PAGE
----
Now for Jose Reyes. At the risk of writing something that might be a sacrilege in these parts, it’s time to consider trading him after this season or at the point this season when the team may be out of the race. I have been advocating trading Reyes since before last season, so this is no sudden reaction to his slow start this year post-injury. Jose Reyes is the shortstop version of Nuke LaLoosh–a billion dollar talent with a 10-cent head. Perhaps I’m missing something, but I see no evidence that this guy will ever grow into a mature, level-headed major league player. I’m not saying Reyes has to be Derek Jeter, but on a winning team a shortstop has to either be an intelligent leader type in addition to having great talent or a terrific fielder who is fundamentally sound and will do no harm. Need I remind you that the 1986 Mets had the weak-hitting Rafael Santana at shortstop and that the 2000 National Champions won with Rey Ordonez and Mike Bordick? When the player you identify as the most exciting and talented on the team also plays a vital leadership position on the field, he can’t nullify all that by being a complete airhead. After four full and three partial seasons in the big leagues, Jose Reyes still hasn’t learned to identify pitches, doesn’t know how to work a count, still strikes out too much to be a great leadoff hitter or a solid number three hitter (Ike Davis is the three hitter of the future), and still makes the kind of bone-headed baserunning and fielding mistakes that are unacceptable for any great player, let alone a guy playing shortstop who is looked upon as one of the core stars. Let me put it this way: the Mets will never win a championship with Jose Reyes as one of their key players (and frankly, it’s possible he’s already reached his peak and/or will be prone to leg injuries the rest of his career).

One of the reasons I think this team has a chance to contend (if we bring in that other top starter and improve a horrendous bench) is because those dour, passive personalities of the two Carloses have been replaced by guys like Jason Bay and Jeff Francoeur. Now we have to rid the club of guys who really don’t know how to play the game. Major League baseball history is replete with guys who had amazing natural ability but didn’t have any baseball intelligence. You can’t win with guys like that. As much as I hate to say this–just look at the Yankees the past dozen years or more. You think it’s an accident that they always win or at least contend? It’s not just the talent; those guys are fundamentally sound baseball players who always want to win.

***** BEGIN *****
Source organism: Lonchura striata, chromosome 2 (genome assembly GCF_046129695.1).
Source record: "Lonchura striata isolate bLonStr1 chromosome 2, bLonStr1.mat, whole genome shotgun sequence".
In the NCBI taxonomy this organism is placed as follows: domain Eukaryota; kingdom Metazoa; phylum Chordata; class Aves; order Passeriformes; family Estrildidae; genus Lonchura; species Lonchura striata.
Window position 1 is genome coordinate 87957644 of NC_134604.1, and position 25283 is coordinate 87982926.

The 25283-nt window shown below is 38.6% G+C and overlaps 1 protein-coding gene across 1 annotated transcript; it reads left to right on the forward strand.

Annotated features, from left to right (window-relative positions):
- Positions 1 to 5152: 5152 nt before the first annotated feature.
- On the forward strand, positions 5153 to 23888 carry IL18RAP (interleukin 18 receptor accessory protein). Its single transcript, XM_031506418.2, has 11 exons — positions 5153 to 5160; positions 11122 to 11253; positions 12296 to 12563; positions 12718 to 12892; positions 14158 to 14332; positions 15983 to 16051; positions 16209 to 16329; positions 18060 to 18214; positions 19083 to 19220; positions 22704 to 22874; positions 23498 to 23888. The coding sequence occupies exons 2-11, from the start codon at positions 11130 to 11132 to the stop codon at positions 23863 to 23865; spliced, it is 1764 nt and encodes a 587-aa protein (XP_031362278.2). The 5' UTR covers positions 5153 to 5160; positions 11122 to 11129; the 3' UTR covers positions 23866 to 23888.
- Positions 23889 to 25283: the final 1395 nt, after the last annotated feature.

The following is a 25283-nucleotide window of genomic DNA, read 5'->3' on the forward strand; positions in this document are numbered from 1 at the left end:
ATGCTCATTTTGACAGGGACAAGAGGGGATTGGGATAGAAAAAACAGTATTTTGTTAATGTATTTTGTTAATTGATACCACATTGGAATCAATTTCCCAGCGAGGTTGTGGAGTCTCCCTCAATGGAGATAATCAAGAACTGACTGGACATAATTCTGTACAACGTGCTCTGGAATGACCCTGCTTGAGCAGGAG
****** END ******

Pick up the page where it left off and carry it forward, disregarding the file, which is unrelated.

It boils down to this: If Santana is Santana (or at least close to it) and Jose Reyes becomes a LEADER as well as a talented athlete (and we’re still waiting to see if that even returns), this can still be an entertaining season. But if this team doesn’t make the post-season, Reyes has to go. I’m sure that whoever replaces Omar at the end of this year will agree.

About the Author ()

Stephen Hanks (Tom Terrific) is a magazine editor and writer based in Brooklyn, NY, who has been the publisher and editorial director of publications ranging in subjects from sports to health to archaeology. Hanks began his career at the late, great SPORT Magazine in 1977 and in 1983, he co-founded NEW YORK SPORTS Magazine (which ceased publication in 1985). He has written and edited coffee table books on baseball history, penned unauthorized biographies of Bo Jackson and Wayne Gretzky, and in 1990 authored "The Game That Changed Pro Football," an oral history of the 1969 New York Jets Super Bowl Season. Stephen has also played baseball for 45 years and currently plays in an Over-40 hardball league based in Northern New Jersey. Even though he grew up near Yankee Stadium, he loathes the team from the Bronx and has been a die-hard Mets fan since attending his first game at the Polo Grounds in 1963.